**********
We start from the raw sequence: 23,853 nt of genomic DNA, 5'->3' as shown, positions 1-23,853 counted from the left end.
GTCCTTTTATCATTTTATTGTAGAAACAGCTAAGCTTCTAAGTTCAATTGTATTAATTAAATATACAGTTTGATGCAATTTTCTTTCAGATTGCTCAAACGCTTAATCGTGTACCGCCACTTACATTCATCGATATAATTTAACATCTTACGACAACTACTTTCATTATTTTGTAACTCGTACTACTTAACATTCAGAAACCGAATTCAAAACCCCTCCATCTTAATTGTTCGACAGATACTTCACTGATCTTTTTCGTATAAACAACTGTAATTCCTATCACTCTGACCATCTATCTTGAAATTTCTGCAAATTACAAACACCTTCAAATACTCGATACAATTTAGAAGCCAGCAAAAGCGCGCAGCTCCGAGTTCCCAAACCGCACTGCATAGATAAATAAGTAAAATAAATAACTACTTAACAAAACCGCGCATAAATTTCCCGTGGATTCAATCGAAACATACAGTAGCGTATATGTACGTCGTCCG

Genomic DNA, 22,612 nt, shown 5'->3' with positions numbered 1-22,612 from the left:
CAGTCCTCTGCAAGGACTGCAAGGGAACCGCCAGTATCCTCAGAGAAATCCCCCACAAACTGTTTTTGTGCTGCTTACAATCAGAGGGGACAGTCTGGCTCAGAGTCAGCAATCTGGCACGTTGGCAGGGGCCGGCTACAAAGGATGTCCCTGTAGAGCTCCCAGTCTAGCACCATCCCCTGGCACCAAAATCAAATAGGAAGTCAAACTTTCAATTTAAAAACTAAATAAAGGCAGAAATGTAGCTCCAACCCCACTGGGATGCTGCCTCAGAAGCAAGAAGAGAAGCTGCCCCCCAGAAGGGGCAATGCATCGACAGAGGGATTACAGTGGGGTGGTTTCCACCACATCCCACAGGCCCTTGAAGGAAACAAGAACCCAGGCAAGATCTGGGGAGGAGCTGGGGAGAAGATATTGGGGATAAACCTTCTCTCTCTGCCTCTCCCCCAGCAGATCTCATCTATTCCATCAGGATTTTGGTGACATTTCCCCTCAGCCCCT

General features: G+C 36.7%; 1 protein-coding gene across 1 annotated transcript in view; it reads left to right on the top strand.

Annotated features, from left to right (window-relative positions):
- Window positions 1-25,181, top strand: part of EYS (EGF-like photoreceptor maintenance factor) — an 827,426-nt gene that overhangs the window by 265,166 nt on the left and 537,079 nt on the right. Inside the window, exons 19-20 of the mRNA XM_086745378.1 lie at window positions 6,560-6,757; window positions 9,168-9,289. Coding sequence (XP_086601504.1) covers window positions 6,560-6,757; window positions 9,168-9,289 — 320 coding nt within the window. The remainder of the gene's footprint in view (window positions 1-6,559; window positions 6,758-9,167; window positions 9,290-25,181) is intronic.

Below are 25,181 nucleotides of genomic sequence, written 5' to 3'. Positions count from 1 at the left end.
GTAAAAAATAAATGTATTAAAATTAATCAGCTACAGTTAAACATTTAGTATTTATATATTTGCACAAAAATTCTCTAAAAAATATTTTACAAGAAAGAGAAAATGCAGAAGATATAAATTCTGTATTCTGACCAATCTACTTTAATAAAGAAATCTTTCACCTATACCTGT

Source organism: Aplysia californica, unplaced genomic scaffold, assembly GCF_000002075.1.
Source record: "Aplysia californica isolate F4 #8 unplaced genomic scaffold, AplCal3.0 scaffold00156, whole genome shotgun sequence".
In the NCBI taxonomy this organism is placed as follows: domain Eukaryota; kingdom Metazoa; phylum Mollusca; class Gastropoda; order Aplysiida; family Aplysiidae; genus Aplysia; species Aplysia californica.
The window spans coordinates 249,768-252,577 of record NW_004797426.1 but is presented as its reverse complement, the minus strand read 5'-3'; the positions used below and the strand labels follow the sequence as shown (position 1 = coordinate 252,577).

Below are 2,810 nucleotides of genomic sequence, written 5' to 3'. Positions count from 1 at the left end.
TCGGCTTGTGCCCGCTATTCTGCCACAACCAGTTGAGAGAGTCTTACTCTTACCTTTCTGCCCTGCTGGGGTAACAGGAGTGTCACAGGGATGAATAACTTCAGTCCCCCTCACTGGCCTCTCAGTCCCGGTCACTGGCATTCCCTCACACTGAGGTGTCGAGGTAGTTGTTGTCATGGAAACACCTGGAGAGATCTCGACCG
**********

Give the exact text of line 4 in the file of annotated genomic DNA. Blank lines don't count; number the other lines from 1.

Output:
CAGTCCTCTGCAAGGACTGCAAGGGAACCGCCAGTATCCTCAGAGAAATCCCCCACAAACTGTTTTTGTGCTGCTTACAATCAGAGGGGACAGTCTGGCTCAGAGTCAGCAATCTGGCACGTTGGCAGGGGCCGGCTACAAAGGATGTCCCTGTAGAGCTCCCAGTCTAGCACCATCCCCTGGCACCAAAATCAAATAGGAAGTCAAACTTTCAATTTAAAAACTAAATAAAGGCAGAAATGTAGCTCCAACCCCACTGGGATGCTGCCTCAGAAGCAAGAAGAGAAGCTGCCCCCCAGAAGGGGCAATGCATCGACAGAGGGATTACAGTGGGGTGGTTTCCACCACATCCCACAGGCCCTTGAAGGAAACAAGAACCCAGGCAAGATCTGGGGAGGAGCTGGGGAGAAGATATTGGGGATAAACCTTCTCTCTCTGCCTCTCCCCCAGCAGATCTCATCTATTCCATCAGGATTTTGGTGACATTTCCCCTCAGCCCCT